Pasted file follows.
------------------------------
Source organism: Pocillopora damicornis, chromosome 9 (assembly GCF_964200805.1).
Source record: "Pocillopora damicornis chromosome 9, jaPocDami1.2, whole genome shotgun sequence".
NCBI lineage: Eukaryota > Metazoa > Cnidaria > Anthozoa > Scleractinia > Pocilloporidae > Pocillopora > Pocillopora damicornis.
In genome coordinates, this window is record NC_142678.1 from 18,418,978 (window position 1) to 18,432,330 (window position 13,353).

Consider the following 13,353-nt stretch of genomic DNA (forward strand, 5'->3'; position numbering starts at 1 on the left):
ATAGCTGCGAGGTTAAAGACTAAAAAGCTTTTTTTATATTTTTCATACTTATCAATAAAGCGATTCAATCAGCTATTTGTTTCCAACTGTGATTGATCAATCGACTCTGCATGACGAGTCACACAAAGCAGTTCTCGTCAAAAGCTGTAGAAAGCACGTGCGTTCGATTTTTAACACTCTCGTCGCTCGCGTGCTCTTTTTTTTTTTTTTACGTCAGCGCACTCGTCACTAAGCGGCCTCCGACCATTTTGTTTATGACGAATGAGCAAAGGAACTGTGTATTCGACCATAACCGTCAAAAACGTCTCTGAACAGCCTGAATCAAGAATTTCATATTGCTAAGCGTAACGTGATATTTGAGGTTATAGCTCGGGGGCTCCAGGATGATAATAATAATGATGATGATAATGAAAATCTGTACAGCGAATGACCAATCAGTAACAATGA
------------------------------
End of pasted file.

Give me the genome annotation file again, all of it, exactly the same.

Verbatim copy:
Source organism: Pocillopora damicornis, chromosome 9 (assembly GCF_964200805.1).
Source record: "Pocillopora damicornis chromosome 9, jaPocDami1.2, whole genome shotgun sequence".
NCBI lineage: Eukaryota > Metazoa > Cnidaria > Anthozoa > Scleractinia > Pocilloporidae > Pocillopora > Pocillopora damicornis.
In genome coordinates, this window is record NC_142678.1 from 18,418,978 (window position 1) to 18,432,330 (window position 13,353).

Consider the following 13,353-nt stretch of genomic DNA (forward strand, 5'->3'; position numbering starts at 1 on the left):
ATAGCTGCGAGGTTAAAGACTAAAAAGCTTTTTTTATATTTTTCATACTTATCAATAAAGCGATTCAATCAGCTATTTGTTTCCAACTGTGATTGATCAATCGACTCTGCATGACGAGTCACACAAAGCAGTTCTCGTCAAAAGCTGTAGAAAGCACGTGCGTTCGATTTTTAACACTCTCGTCGCTCGCGTGCTCTTTTTTTTTTTTTTACGTCAGCGCACTCGTCACTAAGCGGCCTCCGACCATTTTGTTTATGACGAATGAGCAAAGGAACTGTGTATTCGACCATAACCGTCAAAAACGTCTCTGAACAGCCTGAATCAAGAATTTCATATTGCTAAGCGTAACGTGATATTTGAGGTTATAGCTCGGGGGCTCCAGGATGATAATAATAATGATGATGATAATGAAAATCTGTACAGCGAATGACCAATCAGTAACAATGA